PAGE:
"So how much bread do we need for that order? How much protein?"

For the first time in a very long time, I gave Boss Man a blank look.

"Er. I don't rightly know."

"We should know, Dino."

He's right, come to think of it. If any of this is to work, be it in business or in personal life, it's kind of important to know what input gives you what output, and at what cost. Think about it. You have a group of ten friends coming over, and you haven't put anything together as of yet, and they're heading in about one hour after you step out of the shower. Is the best use of your resources at this time to go through and do fiddly little appetisers and ignore the bigger picture (food, drinks, etc). Do you know how many cups of rice to make? How many pounds of beans to set to boil? How many bottles of juice or wine you'll need? If not, this is really a bad time to find out the hard way, so you end up getting too much, and making too much. Before you know it, the kitchen's a wreck, and you're exhausted, and have made too much of one thing, but not enough of another.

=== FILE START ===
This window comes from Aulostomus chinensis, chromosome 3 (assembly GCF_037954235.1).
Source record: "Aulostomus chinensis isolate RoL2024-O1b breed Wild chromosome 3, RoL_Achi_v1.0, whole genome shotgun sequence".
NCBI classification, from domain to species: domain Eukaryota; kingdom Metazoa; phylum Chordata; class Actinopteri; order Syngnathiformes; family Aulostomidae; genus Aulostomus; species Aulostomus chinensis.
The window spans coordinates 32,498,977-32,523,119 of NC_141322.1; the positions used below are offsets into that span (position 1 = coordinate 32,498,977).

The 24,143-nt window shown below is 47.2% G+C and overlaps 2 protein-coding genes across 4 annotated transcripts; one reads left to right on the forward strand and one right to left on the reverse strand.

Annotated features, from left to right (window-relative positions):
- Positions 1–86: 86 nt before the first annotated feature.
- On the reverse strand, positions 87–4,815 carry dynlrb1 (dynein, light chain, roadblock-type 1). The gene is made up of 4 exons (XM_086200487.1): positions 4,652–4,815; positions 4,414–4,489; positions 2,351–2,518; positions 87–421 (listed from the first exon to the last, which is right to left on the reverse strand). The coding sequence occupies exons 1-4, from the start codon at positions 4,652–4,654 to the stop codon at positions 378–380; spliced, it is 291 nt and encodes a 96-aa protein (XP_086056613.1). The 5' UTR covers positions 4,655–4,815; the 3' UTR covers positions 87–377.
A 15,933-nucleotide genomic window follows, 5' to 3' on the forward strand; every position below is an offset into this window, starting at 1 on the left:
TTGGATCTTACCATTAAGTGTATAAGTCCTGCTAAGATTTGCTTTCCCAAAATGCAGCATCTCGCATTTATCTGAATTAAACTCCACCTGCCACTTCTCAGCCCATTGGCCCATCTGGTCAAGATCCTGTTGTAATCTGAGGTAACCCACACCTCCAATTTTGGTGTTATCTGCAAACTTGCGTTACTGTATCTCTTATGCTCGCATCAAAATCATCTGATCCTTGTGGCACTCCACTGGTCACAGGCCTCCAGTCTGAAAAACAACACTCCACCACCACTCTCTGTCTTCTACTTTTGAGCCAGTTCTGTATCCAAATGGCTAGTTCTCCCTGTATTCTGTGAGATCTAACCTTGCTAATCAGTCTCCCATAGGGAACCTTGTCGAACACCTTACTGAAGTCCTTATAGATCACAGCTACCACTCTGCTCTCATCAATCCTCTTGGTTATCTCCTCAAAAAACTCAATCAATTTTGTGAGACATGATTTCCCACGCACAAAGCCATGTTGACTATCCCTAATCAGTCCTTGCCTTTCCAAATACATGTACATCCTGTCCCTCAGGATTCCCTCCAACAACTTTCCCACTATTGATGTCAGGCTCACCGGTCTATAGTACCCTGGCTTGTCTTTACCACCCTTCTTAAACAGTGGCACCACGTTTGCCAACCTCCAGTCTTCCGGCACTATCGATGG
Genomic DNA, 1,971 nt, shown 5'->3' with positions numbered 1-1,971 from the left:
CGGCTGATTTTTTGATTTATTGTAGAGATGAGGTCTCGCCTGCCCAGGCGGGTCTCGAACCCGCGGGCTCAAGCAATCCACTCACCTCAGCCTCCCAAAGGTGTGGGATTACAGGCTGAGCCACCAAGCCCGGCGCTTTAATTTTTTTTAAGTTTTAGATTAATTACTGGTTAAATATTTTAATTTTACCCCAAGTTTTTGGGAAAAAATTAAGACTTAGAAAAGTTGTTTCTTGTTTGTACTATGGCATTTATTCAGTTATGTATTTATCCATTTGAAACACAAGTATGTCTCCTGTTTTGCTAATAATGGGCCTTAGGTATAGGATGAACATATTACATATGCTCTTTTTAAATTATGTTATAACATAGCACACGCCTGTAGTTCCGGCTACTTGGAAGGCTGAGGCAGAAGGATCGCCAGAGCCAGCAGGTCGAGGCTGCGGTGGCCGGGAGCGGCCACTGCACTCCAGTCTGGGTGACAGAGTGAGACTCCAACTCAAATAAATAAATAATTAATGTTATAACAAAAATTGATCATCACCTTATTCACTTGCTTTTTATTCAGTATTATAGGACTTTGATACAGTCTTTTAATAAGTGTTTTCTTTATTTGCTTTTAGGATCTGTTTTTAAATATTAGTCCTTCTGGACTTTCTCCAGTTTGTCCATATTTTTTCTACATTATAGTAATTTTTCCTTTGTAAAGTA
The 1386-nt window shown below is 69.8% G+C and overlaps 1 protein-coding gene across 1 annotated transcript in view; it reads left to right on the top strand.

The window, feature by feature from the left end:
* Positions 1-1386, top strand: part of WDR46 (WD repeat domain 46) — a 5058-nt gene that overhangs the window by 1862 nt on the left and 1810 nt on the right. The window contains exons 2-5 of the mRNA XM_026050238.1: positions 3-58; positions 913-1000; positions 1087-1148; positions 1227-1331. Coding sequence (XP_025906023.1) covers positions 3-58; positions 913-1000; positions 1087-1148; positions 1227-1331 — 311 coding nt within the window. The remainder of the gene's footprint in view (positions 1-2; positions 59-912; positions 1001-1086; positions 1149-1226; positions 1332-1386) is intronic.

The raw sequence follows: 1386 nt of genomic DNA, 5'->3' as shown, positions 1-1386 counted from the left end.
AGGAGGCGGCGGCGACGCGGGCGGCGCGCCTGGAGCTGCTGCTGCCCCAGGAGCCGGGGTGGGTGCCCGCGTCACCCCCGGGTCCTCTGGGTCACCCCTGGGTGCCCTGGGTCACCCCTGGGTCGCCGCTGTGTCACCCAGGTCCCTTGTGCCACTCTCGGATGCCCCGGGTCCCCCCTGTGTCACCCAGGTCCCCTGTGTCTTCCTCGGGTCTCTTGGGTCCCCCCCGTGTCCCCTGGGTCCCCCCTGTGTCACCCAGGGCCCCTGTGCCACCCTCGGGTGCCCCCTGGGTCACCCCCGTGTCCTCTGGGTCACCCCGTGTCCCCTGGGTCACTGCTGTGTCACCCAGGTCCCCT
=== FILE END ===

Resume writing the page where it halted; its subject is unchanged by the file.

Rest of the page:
I need to step back, and pledge to myself never to give Boss Man that vacant expression again. If I don't know, I need to go find out. Nothing less is acceptable for success. Go find out! It'll be worth your while.
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